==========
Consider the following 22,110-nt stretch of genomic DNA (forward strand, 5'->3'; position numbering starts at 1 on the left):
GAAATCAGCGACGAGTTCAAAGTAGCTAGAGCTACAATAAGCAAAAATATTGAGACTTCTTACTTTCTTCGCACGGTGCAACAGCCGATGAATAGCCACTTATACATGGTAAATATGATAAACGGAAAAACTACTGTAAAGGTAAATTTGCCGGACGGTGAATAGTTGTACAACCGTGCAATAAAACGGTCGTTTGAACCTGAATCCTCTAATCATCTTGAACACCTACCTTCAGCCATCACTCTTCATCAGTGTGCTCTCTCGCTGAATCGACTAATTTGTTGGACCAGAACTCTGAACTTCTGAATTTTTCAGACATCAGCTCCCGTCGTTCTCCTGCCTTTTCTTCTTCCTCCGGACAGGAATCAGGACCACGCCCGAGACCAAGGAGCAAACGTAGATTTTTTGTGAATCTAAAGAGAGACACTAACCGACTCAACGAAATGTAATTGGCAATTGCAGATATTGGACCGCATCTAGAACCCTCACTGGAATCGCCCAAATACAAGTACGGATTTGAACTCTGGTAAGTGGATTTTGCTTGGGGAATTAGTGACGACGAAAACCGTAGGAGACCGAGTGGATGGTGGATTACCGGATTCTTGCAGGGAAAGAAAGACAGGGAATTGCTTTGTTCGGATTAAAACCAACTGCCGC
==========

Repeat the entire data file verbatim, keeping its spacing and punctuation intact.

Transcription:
Consider the following 22,110-nt stretch of genomic DNA (forward strand, 5'->3'; position numbering starts at 1 on the left):
GAAATCAGCGACGAGTTCAAAGTAGCTAGAGCTACAATAAGCAAAAATATTGAGACTTCTTACTTTCTTCGCACGGTGCAACAGCCGATGAATAGCCACTTATACATGGTAAATATGATAAACGGAAAAACTACTGTAAAGGTAAATTTGCCGGACGGTGAATAGTTGTACAACCGTGCAATAAAACGGTCGTTTGAACCTGAATCCTCTAATCATCTTGAACACCTACCTTCAGCCATCACTCTTCATCAGTGTGCTCTCTCGCTGAATCGACTAATTTGTTGGACCAGAACTCTGAACTTCTGAATTTTTCAGACATCAGCTCCCGTCGTTCTCCTGCCTTTTCTTCTTCCTCCGGACAGGAATCAGGACCACGCCCGAGACCAAGGAGCAAACGTAGATTTTTTGTGAATCTAAAGAGAGACACTAACCGACTCAACGAAATGTAATTGGCAATTGCAGATATTGGACCGCATCTAGAACCCTCACTGGAATCGCCCAAATACAAGTACGGATTTGAACTCTGGTAAGTGGATTTTGCTTGGGGAATTAGTGACGACGAAAACCGTAGGAGACCGAGTGGATGGTGGATTACCGGATTCTTGCAGGGAAAGAAAGACAGGGAATTGCTTTGTTCGGATTAAAACCAACTGCCGC